As to my sources, I did my homework on the bridge while on council; kept my personal files on the issues and yet still, haven’t yet dug into a lot of them to tell the more complete story.

 I didn’t ask Focus for their advice; I talked to the engineers, including the project manager in San Francisco for the bridges that the preservation campaign pointed to as a model of successful rehabilitation projects.  The discussions were quite helpful and pointed to a selective use of information and advice by the preservation campaign who chose to ignore the advice they were given. 

I visited the Cherry St. Bridge in Toronto, when I was there for the Federation of Canadian Municipalities on behalf of the city, a trip characterized by critics as a junket.  The Cherry St. Bridge is also a Strauss bascule design, and it underwent $3 million in repairs a number of years ago.  The preservation campaign used that as another example of a cheap fix.  While at FCM I spoke to the councillor for the area who told me she thought that their bridge would likewise be replaced in the not too distant future. 

I’ve got numbers of pictures of Cherry St. on my flickr pages, and I think the information I brought back helped to stop critics from using it as an example to be relied upon (despite the investment, it’s probably in worse shape than ours).  If my research on the ground there helped to steer discussions here in a more sensible direction, I think the net benefits far exceed the costs of the trip.  I think the criticisms of councillors who travel to conferences to learn how to do their job better is misplaced, but that’s a difficult argument to sell.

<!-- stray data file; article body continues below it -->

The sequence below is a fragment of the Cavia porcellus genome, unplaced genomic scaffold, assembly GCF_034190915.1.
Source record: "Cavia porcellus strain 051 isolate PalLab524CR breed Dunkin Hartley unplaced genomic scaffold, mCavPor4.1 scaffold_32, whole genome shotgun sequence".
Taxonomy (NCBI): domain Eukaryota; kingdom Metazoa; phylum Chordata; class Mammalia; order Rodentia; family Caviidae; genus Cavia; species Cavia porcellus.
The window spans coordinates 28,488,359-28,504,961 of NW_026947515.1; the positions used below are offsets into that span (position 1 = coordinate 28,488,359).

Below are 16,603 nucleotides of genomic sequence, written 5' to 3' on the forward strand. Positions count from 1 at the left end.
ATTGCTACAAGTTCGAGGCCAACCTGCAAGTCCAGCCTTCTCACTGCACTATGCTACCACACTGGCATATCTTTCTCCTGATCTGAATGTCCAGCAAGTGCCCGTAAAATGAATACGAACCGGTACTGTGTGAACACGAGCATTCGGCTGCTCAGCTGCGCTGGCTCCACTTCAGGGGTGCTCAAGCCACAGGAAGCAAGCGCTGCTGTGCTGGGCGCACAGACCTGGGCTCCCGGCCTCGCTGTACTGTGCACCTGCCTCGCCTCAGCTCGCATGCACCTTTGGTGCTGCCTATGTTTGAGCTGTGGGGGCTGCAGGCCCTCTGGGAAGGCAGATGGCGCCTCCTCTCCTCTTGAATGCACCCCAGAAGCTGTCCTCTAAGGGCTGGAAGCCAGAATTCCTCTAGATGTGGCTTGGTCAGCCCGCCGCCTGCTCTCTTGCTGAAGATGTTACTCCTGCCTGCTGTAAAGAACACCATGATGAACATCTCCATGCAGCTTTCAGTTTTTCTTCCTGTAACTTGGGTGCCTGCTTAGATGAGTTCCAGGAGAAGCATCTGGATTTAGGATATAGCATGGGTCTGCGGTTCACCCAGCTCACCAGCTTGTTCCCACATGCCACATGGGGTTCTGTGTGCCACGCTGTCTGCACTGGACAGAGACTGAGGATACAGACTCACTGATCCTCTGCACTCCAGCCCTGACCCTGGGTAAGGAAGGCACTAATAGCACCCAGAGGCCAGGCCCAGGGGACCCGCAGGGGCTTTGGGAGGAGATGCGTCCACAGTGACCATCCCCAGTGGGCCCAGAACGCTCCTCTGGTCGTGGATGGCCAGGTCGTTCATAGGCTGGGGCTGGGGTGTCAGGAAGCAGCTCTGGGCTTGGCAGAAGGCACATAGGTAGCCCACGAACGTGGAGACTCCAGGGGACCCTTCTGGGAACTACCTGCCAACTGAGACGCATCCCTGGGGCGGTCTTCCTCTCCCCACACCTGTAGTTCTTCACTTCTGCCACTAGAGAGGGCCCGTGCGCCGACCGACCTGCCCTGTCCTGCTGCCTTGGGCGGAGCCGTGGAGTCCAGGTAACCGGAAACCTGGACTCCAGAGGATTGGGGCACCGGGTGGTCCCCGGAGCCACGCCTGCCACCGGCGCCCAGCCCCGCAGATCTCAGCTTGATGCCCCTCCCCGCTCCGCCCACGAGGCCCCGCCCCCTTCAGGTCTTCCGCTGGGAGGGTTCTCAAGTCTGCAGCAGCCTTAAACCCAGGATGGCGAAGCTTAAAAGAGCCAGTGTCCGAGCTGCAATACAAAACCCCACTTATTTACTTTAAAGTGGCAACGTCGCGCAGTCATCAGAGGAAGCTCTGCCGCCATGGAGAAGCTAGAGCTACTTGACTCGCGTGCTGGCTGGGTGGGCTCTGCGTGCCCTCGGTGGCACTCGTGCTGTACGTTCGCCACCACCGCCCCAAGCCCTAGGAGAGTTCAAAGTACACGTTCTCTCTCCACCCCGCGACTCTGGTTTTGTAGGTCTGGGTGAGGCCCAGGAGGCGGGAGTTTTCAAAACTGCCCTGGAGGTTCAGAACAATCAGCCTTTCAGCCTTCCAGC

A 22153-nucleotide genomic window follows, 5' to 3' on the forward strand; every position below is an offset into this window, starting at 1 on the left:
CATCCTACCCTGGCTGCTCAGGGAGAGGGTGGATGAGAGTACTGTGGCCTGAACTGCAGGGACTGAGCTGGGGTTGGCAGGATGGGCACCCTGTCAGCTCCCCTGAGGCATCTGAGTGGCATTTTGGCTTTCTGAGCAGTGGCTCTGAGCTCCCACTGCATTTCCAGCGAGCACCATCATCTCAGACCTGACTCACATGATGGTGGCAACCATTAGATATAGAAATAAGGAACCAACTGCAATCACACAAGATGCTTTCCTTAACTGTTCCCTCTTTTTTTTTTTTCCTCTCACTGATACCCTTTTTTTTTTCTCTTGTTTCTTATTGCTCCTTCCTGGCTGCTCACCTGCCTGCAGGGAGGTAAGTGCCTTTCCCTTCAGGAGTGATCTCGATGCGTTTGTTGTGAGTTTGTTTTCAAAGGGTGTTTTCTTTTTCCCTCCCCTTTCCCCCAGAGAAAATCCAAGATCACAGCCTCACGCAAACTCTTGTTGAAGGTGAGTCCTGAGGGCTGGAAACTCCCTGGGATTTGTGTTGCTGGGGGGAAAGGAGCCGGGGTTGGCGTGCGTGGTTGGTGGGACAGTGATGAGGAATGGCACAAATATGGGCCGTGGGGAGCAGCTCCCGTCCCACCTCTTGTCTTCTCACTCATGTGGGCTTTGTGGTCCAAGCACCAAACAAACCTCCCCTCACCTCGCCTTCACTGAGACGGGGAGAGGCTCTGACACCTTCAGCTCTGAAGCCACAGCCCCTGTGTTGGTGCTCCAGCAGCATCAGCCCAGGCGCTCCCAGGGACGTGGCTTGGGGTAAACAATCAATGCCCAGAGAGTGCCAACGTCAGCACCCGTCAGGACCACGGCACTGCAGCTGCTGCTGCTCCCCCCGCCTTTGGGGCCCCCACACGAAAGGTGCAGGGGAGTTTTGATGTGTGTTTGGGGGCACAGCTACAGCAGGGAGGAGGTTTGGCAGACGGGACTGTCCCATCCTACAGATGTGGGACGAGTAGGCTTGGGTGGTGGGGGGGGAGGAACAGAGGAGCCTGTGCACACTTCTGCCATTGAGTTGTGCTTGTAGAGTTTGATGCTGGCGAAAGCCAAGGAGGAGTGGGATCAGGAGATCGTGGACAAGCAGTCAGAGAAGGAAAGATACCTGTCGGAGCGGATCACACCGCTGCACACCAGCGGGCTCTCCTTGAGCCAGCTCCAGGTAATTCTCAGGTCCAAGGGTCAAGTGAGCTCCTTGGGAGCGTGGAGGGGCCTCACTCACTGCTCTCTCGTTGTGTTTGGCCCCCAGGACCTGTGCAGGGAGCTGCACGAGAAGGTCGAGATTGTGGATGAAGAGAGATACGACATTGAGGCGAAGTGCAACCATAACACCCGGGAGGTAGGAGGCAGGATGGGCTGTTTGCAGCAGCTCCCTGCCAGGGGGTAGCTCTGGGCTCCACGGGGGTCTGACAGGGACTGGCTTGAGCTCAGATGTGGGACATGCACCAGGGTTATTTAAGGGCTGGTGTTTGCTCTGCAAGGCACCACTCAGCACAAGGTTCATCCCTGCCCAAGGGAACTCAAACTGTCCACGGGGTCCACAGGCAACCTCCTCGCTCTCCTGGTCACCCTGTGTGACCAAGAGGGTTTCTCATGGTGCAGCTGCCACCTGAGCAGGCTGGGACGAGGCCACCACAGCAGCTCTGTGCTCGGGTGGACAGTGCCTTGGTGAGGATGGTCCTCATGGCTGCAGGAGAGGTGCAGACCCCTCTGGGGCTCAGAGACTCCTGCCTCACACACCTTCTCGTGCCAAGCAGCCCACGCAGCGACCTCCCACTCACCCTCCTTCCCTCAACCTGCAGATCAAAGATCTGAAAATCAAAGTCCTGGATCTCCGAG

I keep my own blog on the issue; I still talk to the engineers and city staff (don’t forget they are still public servants and we are all members of the public) and I read the public reports.  I’ve also worked as a consultant on various engineering projects here and in Vancouver, though I am not an engineer.  Certainly those firms that I have done some work with have continued to express confidence in my understanding of traffic engineering and other issues.  At the very least, it helps me understand how the engineers and consultants  are developing the project and their recommendations.

I’m also a bike mechanic from a way back.  Now that will elicit guffaws from some, but metal is metal, and understanding alloys, stress cycles, corrosion impacts and other elements of metallurgy is as useful for big pieces of steel as it is for small.  I’d venture to say that even if you have tried to re-use a rusty nail or straighten out a bent one at home, you’ll understand the limits of various metals.  The metal in our bridge is no different, though a lot less sophisticated than now available alloys (the new bridge is likely to include molybdenum, a key alloy found in stronger, lighter bikes).  It’s not so hard, once you get past the rhetoric, to separate the facts from the fiction.